Fighting fires with better data
- By Derek Major
- Jul 30, 2015
When firefighters battle wildfires on the west coast, they typically go into a situation without knowing how large the fire is or how fast it’s growing. Now, with the help of NASA, firefighters will able to use satellite-based tools to better detect fires and predict their behavior.
With high-resolution data from the Suomi National Polar-orbiting Partnership (NPP) satellite, the Forest Service is using computer models to detect fires in more detail than ever before, and predict how a fire will change direction based on weather and land conditions.
Suomi’s NPP Visible Infrared Imaging Radiometer Suite (VIIRS) nearly triples the resolution of fire observations. The enhanced VIIRS fire detection tool also can enable detection every 12 hours or less, and provides more detail and better tracking of fire lines when fires are burning for a long time. In addition, active fire locations are available within minutes of the satellite’s flyover through data processing facilities at the Forest Service’s Remote Sensing Applications Center.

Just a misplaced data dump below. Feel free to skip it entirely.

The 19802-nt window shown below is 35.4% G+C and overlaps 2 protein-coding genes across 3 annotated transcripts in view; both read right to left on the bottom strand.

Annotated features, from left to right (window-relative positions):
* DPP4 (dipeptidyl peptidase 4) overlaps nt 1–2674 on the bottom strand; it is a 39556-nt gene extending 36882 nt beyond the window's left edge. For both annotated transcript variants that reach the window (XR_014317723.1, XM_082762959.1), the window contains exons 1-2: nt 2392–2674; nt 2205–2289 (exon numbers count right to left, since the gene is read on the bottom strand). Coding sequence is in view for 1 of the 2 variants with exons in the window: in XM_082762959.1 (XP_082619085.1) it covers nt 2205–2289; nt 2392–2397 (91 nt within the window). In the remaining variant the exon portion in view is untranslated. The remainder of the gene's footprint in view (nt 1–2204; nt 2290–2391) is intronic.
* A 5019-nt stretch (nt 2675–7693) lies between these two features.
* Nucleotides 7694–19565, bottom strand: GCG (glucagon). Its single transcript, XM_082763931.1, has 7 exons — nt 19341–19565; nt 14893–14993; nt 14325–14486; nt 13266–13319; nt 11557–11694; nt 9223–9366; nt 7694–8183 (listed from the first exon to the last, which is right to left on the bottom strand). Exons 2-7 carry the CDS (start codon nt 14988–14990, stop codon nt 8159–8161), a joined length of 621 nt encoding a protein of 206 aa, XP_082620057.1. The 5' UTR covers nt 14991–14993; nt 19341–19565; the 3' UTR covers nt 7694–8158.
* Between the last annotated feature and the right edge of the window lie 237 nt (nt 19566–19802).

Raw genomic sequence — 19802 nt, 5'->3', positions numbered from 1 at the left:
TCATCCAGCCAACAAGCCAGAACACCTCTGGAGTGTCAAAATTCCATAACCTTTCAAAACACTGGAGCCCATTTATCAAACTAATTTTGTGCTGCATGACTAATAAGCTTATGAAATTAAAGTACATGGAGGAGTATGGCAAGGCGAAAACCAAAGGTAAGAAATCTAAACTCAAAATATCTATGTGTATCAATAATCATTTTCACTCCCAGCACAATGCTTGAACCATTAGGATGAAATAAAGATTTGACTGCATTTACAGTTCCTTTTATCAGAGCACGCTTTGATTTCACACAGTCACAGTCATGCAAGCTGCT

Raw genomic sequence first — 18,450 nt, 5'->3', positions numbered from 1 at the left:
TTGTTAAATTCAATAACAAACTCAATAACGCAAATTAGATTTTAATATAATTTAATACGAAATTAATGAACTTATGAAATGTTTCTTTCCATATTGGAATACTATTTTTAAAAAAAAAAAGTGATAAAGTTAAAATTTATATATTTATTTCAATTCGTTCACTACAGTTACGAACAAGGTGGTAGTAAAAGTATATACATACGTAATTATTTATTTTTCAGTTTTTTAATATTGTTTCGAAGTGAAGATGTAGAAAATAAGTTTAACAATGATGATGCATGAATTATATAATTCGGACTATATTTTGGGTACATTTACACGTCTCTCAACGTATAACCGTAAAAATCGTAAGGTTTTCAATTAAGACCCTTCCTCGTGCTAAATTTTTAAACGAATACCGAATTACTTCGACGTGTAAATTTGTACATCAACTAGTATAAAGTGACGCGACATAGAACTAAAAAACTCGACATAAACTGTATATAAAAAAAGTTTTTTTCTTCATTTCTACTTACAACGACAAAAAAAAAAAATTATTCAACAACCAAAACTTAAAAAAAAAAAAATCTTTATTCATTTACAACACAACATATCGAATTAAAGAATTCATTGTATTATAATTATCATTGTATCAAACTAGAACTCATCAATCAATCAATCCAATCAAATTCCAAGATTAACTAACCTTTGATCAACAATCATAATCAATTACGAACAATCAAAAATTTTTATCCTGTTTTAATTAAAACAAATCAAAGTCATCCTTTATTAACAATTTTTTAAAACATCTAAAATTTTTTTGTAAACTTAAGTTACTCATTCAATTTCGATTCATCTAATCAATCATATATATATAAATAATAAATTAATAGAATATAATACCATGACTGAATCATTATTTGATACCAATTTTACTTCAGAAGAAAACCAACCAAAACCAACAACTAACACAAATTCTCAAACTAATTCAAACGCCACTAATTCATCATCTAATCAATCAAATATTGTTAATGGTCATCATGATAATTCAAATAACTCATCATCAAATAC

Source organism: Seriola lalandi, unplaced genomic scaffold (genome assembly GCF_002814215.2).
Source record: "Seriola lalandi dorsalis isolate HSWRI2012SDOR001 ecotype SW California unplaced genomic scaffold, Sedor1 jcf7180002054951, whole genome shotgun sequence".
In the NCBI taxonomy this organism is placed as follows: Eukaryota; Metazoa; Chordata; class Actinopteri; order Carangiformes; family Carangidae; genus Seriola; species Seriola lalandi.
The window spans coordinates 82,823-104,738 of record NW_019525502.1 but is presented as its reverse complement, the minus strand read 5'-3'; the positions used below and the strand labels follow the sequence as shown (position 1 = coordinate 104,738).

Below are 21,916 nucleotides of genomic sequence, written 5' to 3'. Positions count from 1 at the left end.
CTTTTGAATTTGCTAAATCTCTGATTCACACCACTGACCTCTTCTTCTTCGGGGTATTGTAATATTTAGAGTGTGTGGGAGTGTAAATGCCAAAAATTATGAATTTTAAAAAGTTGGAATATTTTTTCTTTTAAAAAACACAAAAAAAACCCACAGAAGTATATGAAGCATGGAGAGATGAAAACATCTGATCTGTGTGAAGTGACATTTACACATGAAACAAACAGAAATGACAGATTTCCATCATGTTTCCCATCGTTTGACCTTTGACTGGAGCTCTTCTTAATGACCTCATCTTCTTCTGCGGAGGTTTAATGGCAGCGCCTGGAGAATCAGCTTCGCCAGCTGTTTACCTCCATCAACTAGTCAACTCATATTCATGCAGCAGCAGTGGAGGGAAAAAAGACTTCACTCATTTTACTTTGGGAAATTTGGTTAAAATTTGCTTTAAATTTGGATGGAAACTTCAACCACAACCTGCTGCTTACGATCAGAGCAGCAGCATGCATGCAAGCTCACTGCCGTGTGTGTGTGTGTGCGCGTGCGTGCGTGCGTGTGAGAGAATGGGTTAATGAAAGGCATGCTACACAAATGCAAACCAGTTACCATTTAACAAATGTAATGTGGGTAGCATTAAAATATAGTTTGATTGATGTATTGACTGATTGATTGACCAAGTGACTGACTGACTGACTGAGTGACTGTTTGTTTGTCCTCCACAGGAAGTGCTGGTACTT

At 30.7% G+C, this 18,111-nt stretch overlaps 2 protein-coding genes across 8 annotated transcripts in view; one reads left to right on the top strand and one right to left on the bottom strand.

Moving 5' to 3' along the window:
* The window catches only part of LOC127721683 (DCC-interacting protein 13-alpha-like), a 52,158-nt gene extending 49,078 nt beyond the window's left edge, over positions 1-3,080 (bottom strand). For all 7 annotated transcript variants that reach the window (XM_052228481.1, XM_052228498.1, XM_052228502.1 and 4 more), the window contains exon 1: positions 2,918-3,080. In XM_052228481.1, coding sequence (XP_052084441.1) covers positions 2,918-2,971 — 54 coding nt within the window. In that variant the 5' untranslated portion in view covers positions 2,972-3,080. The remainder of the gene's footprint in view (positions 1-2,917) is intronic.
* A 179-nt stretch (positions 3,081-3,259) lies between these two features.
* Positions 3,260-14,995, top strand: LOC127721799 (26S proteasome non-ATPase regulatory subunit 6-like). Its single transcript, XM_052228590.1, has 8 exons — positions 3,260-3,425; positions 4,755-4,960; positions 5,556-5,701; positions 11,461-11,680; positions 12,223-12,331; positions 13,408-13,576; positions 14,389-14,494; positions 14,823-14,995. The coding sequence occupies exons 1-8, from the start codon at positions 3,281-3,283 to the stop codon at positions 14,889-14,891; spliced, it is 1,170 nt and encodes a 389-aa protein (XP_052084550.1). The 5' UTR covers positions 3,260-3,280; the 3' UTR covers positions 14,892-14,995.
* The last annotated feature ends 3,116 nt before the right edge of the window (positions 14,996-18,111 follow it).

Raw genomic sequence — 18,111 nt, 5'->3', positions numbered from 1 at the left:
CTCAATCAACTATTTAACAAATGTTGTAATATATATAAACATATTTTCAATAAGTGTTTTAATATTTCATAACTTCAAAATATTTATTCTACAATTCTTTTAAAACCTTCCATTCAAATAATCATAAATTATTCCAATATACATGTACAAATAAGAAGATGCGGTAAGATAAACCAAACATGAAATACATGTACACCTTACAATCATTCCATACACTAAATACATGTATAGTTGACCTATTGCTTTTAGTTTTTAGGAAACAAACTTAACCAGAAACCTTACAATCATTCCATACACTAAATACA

The extra time is critical in giving firefighters a chance to get to the fire before it becomes uncontrollable.
The demand for timely, high-quality fire information has increased in recent years, as large fires have become more common and catastrophic. Wildfires in the United States burn an average of 7 million acres of land each year. For the last 10 years, the Forest Service and Department of Interior have spent a combined average of about $1.5 billion annually on wildfire suppression, NASA said. Colorado already has signed on to use the model as part of its firefighting efforts beginning next year.
“We hope that by infusing these higher resolution detection data and fire behavior modeling outputs into tactical fire situations, we can lessen the pressure on those working in fire management,” said Wilfrid Schroeder, leader of the VIIRS team.
The VIIRS was developed with assistance from NASA’s Earth Science Applied Sciences Program, the National Oceanic and Atmospheric Administration’s Joint Polar Satellite System Proving Ground Program, and the Forest Service.
Derek Major is a former reporter for GCN.